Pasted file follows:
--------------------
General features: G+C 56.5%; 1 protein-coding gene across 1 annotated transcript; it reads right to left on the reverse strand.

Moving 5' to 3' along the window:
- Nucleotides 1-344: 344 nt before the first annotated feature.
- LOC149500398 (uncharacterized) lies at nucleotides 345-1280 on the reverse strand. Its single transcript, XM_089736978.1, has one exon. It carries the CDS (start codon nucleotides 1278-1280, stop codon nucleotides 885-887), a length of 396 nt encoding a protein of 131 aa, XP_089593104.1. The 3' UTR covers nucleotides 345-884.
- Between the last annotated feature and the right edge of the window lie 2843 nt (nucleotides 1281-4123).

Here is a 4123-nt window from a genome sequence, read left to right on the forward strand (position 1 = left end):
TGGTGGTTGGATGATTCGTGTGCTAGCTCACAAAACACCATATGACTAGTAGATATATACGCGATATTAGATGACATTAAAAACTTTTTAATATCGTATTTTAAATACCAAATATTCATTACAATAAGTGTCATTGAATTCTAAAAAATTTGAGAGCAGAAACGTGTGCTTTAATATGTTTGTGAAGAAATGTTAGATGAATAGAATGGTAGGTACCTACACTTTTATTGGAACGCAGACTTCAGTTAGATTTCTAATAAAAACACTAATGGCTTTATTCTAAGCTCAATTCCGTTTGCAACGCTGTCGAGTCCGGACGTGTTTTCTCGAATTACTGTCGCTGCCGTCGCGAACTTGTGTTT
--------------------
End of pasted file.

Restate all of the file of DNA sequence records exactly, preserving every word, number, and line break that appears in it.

General features: G+C 56.5%; 1 protein-coding gene across 1 annotated transcript; it reads right to left on the reverse strand.

Moving 5' to 3' along the window:
- Nucleotides 1-344: 344 nt before the first annotated feature.
- LOC149500398 (uncharacterized) lies at nucleotides 345-1280 on the reverse strand. Its single transcript, XM_089736978.1, has one exon. It carries the CDS (start codon nucleotides 1278-1280, stop codon nucleotides 885-887), a length of 396 nt encoding a protein of 131 aa, XP_089593104.1. The 3' UTR covers nucleotides 345-884.
- Between the last annotated feature and the right edge of the window lie 2843 nt (nucleotides 1281-4123).

Here is a 4123-nt window from a genome sequence, read left to right on the forward strand (position 1 = left end):
TGGTGGTTGGATGATTCGTGTGCTAGCTCACAAAACACCATATGACTAGTAGATATATACGCGATATTAGATGACATTAAAAACTTTTTAATATCGTATTTTAAATACCAAATATTCATTACAATAAGTGTCATTGAATTCTAAAAAATTTGAGAGCAGAAACGTGTGCTTTAATATGTTTGTGAAGAAATGTTAGATGAATAGAATGGTAGGTACCTACACTTTTATTGGAACGCAGACTTCAGTTAGATTTCTAATAAAAACACTAATGGCTTTATTCTAAGCTCAATTCCGTTTGCAACGCTGTCGAGTCCGGACGTGTTTTCTCGAATTACTGTCGCTGCCGTCGCGAACTTGTGTTT